So, a friend of mine wants to learn Perl. I figure I can teach her that – Perl is simple. It couldn’t take more than a half-hour to get her up to speed on the basics.
Remember that Picture Hanging essay, about how you aren’t aware of how much you take for granted once you’ve learned something? Yeah. I had no idea how much stuff you have to learn before you can even start programming. You have to understand the environment – what’s going on in a computer – at a much deeper level than most users need. (As the tourist/business traveler/expatriate metaphor rears its head again.)
First, there’s the whole command-line thing. Fortunately, she had that down, ‘cuz I have no idea where I’d even start. Your whole frame of reference has to shift to deal with that. You have to explain about opening and reading from files – that a file is really a sequence of characters (don’t get started on bytes vs. characters). And by the way, the end of a line is actually marked by a character, but you can’t see it. Oh, and pipes: They’re like files, but they don’t really live anywhere. Ummm… yeah.
Then there’s the whole utility program thing: The idea that programs can be little tiny things, that they don’t have to have graphic interfaces – they “talk” to each other.
To most people, an application is something you see and interact with. Even when you do deal with things like the filesystem, it’s mediated by a graphic interface – a metaphor. It’s a good enough metaphor that people aren’t really aware that it is a metaphor, let alone what it’s a metaphor for. To someone whose idea of programs is Word and Excel, the idea of ‘piping’ the output from one program into another just doesn’t make any sense.
OK, so that’s all the environment. Those are the building blocks you have to work with, the walls you live within. Like I said, I got off fairly easy on most of that; I had someone who knew her way around the command line, and had even used grep a few times. The next step was explaining what a program is.
A program is a sequence of instructions, kinda like a recipe. But that doesn’t really capture the issue, because recipes are written for humans. Humans are smart. Computers are very, very stupid. Fast, but stupid.
A computer is like some sort of high-speed, idiot-savant imp. It works very quickly, and it can remember a huge amount of stuff, but it’s fundamentally dumb as a bucket of mud. It can’t think for itself at all. If you want it to do something, you have to explain in minute detail precisely how to do it. You also have to think of all the things that could go wrong and how to deal with them.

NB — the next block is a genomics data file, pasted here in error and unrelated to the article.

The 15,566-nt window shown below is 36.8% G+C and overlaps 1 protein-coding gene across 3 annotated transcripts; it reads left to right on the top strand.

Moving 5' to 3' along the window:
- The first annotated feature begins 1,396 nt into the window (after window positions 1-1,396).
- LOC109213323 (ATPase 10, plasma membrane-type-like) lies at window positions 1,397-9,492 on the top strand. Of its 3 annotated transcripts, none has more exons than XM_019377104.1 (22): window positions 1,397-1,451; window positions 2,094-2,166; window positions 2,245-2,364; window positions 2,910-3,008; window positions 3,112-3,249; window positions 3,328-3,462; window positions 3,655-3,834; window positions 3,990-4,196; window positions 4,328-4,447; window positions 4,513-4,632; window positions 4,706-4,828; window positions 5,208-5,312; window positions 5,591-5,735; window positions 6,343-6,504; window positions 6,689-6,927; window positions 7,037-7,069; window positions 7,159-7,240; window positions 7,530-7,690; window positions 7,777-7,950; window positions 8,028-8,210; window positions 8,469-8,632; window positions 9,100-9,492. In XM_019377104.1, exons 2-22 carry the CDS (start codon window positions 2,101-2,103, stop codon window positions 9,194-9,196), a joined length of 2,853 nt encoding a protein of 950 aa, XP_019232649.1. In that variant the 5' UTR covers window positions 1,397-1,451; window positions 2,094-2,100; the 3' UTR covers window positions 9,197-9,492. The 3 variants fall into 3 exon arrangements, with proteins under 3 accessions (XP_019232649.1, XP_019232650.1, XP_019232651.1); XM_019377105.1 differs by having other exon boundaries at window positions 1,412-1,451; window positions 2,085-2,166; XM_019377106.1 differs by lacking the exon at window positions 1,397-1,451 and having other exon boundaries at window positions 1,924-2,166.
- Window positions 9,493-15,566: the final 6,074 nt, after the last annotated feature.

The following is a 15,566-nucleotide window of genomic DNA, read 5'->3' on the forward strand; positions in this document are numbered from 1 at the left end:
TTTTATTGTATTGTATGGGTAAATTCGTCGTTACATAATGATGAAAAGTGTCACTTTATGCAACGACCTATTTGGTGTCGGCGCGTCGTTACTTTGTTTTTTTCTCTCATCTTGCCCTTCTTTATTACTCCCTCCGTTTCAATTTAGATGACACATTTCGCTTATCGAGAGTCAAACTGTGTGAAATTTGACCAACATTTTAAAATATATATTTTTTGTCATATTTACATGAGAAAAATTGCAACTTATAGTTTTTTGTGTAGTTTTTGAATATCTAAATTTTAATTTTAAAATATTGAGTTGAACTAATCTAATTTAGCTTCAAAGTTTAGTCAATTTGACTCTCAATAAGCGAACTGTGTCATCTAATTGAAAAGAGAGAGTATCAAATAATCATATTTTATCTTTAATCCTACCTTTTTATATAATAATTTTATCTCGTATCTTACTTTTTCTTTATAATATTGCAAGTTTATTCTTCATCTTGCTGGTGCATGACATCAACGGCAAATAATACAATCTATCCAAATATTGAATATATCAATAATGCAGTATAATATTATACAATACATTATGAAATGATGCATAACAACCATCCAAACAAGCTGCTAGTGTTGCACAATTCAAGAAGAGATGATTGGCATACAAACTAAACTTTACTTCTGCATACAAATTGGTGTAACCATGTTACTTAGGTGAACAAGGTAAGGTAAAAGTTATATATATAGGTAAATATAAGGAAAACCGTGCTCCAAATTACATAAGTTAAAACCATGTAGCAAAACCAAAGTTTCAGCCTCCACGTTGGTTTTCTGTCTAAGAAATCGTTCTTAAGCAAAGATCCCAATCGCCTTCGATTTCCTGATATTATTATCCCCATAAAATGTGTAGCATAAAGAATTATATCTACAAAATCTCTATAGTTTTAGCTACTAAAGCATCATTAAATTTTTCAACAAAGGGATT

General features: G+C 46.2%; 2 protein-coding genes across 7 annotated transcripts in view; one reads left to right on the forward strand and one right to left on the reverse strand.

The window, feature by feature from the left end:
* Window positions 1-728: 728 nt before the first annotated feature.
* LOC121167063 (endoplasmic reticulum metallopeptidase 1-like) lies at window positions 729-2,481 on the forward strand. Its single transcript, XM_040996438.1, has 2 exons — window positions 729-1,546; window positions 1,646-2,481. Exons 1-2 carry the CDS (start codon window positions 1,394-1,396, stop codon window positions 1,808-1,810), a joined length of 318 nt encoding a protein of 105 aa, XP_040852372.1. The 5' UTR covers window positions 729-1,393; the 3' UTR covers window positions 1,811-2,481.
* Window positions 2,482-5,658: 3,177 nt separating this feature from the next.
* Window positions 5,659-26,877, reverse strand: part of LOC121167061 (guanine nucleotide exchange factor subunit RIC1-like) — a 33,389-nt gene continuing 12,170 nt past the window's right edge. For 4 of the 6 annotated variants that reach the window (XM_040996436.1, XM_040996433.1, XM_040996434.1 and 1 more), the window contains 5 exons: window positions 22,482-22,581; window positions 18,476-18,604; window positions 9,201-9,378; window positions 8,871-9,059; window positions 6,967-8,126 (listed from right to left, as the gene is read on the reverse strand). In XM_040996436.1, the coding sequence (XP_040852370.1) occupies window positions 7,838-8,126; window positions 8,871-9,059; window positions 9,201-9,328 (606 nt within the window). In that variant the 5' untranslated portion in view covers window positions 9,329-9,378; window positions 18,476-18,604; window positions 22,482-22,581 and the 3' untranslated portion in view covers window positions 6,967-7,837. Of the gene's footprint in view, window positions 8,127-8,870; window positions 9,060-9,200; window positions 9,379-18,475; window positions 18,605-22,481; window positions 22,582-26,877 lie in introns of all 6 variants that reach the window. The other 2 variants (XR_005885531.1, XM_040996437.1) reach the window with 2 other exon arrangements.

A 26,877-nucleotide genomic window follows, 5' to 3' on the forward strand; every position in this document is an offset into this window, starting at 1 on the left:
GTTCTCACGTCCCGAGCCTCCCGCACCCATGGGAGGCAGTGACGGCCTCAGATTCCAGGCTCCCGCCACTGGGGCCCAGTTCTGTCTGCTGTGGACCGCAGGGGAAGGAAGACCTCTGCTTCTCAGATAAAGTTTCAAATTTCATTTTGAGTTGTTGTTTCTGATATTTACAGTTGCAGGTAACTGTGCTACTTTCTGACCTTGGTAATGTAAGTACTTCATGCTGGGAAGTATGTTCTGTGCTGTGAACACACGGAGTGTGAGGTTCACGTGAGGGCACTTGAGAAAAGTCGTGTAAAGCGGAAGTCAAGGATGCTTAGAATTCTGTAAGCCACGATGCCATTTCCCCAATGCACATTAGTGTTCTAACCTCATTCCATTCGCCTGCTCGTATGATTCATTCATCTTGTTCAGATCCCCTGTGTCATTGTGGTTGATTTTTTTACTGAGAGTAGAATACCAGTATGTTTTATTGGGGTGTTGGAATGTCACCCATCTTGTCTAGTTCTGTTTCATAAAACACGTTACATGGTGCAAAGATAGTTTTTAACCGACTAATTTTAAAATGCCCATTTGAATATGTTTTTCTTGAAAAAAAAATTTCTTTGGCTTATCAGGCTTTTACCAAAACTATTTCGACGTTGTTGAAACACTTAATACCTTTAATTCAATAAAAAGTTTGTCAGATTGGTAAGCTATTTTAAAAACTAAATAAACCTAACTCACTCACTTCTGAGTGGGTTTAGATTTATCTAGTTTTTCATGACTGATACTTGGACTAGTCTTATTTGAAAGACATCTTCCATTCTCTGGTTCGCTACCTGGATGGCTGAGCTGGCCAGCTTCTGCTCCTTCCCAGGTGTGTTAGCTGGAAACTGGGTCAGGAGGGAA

Let’s imagine you’ve got this sort of imp, and you want it to go get your groceries. It has to go to the store, find all the stuff on the list, pay for it, and come home. Simple, right? You’re underestimating how stupid your computer imp is. If it knows how to walk, open doors, follow directions, and cross streets without getting run over, it’s only because someone else programmed that much for you.
Let’s assume you’ve got an imp programming language that gives you that much. So you say, “Go to the grocery store, get everything on the list, pay for it, and come home.” First, it goes off and never comes back. You go to the grocery store to see what’s up, and your imp is standing in the freezer section. You told it to get pistachio ice cream. They’re out. The imp is waiting for them to restock.
So now you have to instruct it to try another store. You have to give the imp a list of stores, in addition to the list of groceries. If it gets to the last store without finding everything, it should just come home.
This seems too work, but it always takes your imp a really long time to get groceries. You spend a while following him around (debugging) and discover that he’s going to every store every time, even if he already has everything. Ooops, another fix to make.
You write a bunch more imp code, and send it off. It still never comes home. This time, it’s stuck at the cash register. Spaghetti sauce went up 5 cents from last time, and now your imp doesn’t have enough money, and is stuck in the act of paying. You can just give the imp some extra money, but you’ll always have to deal with the possibility that he won’t have enough. Even though it seems less than ideal, you tell him to just come home if he doesn’t have enough money for everything.
Everything works fine for a while, but eventually, you realize that you haven’t had vanilla ice cream for ages. It’s on the list. You check the stores, and sure enough, they’ve got tons of it. You double-check the list, and it’s on there as “Vannilla”. Okay, maybe you could come up with a system for correcting your typos – one that won’t result in your imp buying a gun when the store is out of gum – but that’s a lot of work. It’s easier for you to just type things right. But if you ever sell (or even give) your imp code to other people, you know there will be an unending stream of complaints about how your stupid imp won’t buy vanilla ice cream.
Programming is all about developing this mindset – learning to think through all of this stuff in advance, figuring out all the ways your imp could screw up anything you tell it to do.